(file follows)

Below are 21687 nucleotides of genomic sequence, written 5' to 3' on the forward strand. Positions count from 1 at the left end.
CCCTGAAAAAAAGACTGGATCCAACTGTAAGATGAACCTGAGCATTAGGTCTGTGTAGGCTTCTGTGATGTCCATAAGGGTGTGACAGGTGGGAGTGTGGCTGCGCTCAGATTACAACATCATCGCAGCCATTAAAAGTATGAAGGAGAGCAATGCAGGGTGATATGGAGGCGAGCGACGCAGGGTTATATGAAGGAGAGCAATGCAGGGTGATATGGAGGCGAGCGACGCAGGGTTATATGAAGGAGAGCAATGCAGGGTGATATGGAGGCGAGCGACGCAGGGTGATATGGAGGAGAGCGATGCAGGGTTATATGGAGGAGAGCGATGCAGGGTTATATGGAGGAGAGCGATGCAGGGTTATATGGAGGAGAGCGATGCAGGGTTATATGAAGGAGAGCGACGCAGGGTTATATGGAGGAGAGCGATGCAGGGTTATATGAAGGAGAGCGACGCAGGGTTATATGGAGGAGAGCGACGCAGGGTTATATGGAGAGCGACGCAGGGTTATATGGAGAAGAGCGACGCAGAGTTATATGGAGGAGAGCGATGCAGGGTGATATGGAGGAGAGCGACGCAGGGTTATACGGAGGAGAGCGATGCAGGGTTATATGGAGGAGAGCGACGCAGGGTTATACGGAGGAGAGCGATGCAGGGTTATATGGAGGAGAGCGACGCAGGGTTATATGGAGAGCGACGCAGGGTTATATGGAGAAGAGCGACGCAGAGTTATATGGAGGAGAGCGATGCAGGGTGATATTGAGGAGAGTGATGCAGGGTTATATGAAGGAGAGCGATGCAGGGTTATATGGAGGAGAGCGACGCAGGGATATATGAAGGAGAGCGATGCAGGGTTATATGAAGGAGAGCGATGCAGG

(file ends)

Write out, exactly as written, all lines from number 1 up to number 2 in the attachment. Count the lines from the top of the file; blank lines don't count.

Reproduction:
Below are 21687 nucleotides of genomic sequence, written 5' to 3' on the forward strand. Positions count from 1 at the left end.
CCCTGAAAAAAAGACTGGATCCAACTGTAAGATGAACCTGAGCATTAGGTCTGTGTAGGCTTCTGTGATGTCCATAAGGGTGTGACAGGTGGGAGTGTGGCTGCGCTCAGATTACAACATCATCGCAGCCATTAAAAGTATGAAGGAGAGCAATGCAGGGTGATATGGAGGCGAGCGACGCAGGGTTATATGAAGGAGAGCAATGCAGGGTGATATGGAGGCGAGCGACGCAGGGTTATATGAAGGAGAGCAATGCAGGGTGATATGGAGGCGAGCGACGCAGGGTGATATGGAGGAGAGCGATGCAGGGTTATATGGAGGAGAGCGATGCAGGGTTATATGGAGGAGAGCGATGCAGGGTTATATGGAGGAGAGCGATGCAGGGTTATATGAAGGAGAGCGACGCAGGGTTATATGGAGGAGAGCGATGCAGGGTTATATGAAGGAGAGCGACGCAGGGTTATATGGAGGAGAGCGACGCAGGGTTATATGGAGAGCGACGCAGGGTTATATGGAGAAGAGCGACGCAGAGTTATATGGAGGAGAGCGATGCAGGGTGATATGGAGGAGAGCGACGCAGGGTTATACGGAGGAGAGCGATGCAGGGTTATATGGAGGAGAGCGACGCAGGGTTATACGGAGGAGAGCGATGCAGGGTTATATGGAGGAGAGCGACGCAGGGTTATATGGAGAGCGACGCAGGGTTATATGGAGAAGAGCGACGCAGAGTTATATGGAGGAGAGCGATGCAGGGTGATATTGAGGAGAGTGATGCAGGGTTATATGAAGGAGAGCGATGCAGGGTTATATGGAGGAGAGCGACGCAGGGATATATGAAGGAGAGCGATGCAGGGTTATATGAAGGAGAGCGATGCAGG